If the American constitution is a rich painting done in simple, elegant strokes, the new constitutions à la mode are something out of Breugel, crowded with so many little, crabbed figures one has to hunt for any particular one of them. Finding a right becomes a constitutional version of "Where's Waldo?" Yet the great attraction to the left in these long constitutions is that they are built less around one of our Founders' most famous modi operandi, the idea of negative rights or restrictions on the government. These new constitutions are riddled with positive rights, meaning things the government must provide.
Our negative rights are worded like this: "Congress shall make no law respecting an establishment of religion, or prohibiting the free exercise thereof; or abridging the freedom of speech, or of the press…" etc., etc. Positive rights are worded like this from the South African Constitution: "Everyone has the right to have access to a) health care services, including reproductive health care; b) sufficient food and water; and c) social security, including, if they are unable to support themselves and their dependants, appropriate social assistance. The state must take reasonable legislative and other measures, within its available resources, to achieve the progressive realization of each of these rights."
No wonder a member of President Obama's brain trust, Cass Sunstein, a law professor at Harvard, has called South Africa's foundational law "the most admirable constitution in the world." It's just what the left is looking for these days, a system under which the government is not only permitted to do what the left wants but, at least in principle, required to do it. This is a feature of the so-called communitarian movement, in which the community outranks the individual. It is just breathtaking to see a paean to it coming from a justice of our own Supreme Court on the airwaves of another country.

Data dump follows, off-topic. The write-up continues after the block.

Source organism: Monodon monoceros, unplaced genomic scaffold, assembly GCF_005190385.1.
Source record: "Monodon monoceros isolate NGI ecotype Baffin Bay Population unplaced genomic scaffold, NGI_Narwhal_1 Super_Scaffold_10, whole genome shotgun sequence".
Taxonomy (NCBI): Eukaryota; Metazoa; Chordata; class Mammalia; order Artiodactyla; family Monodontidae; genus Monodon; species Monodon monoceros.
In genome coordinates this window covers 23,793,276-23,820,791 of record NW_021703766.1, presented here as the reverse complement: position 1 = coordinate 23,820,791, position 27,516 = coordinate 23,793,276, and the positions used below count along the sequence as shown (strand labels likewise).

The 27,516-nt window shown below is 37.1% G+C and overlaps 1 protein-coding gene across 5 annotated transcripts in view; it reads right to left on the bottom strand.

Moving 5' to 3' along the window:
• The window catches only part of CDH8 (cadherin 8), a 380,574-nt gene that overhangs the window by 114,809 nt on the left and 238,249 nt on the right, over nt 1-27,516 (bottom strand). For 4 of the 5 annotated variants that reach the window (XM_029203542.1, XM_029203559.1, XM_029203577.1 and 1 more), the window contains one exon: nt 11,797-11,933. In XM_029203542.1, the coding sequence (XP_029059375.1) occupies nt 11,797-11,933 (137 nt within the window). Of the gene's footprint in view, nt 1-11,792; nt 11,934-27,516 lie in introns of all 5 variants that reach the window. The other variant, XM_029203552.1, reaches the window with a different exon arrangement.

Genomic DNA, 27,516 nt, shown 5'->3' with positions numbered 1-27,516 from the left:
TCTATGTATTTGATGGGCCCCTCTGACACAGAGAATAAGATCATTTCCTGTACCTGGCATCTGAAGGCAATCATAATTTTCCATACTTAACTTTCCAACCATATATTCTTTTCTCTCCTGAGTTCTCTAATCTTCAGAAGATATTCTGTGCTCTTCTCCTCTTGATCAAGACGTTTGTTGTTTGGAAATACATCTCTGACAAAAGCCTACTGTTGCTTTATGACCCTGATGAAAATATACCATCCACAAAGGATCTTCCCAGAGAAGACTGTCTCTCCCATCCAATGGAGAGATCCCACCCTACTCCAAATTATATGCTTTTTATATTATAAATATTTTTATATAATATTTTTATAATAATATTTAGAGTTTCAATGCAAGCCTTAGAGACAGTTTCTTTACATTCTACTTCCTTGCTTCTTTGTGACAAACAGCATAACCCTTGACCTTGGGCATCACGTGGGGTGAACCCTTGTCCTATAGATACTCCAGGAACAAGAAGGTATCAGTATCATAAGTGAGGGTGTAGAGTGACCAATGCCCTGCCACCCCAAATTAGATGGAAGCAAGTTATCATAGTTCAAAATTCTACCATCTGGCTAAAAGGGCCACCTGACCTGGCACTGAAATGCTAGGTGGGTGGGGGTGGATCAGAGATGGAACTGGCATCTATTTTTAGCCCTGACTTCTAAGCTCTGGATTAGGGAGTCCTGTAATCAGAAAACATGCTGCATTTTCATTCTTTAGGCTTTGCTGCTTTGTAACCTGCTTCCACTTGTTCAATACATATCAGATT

THIS IS NOT TO SUGGEST that Justice Ginsburg lacks for patriotism. I would not want to do that, even for a nanosecond. Some of the clips of her remarks that are rocketing around the web exclude a number of profound observations by her that are contained in the full interview. One is an essential point about constitutions generally, which is that, as she put it, "a constitution, as important as it is, will mean nothing unless the people are yearning for liberty and freedom. If the people don't care, then the best constitution in the world won't make any difference."
She also spoke about the Constitution's preamble and the intention to form "a more perfect union." She stressed the enduring nature of that quest. No one suggests that America's Constitution could not be improved. The Bill of Rights, after all, was itself a series of amendments. All the more admirable our Constitution has become. Editorializing on Justice Ginsburg's interview, the Sun said it has nothing against South Africa, Canada, Europe, and Australia. America may turn out to be a legal backwater, the Sun said in respect of Justice Kirby of Australia, "but if you want to take away our Constitution, you'll have to pry it out of our cold, dead hands."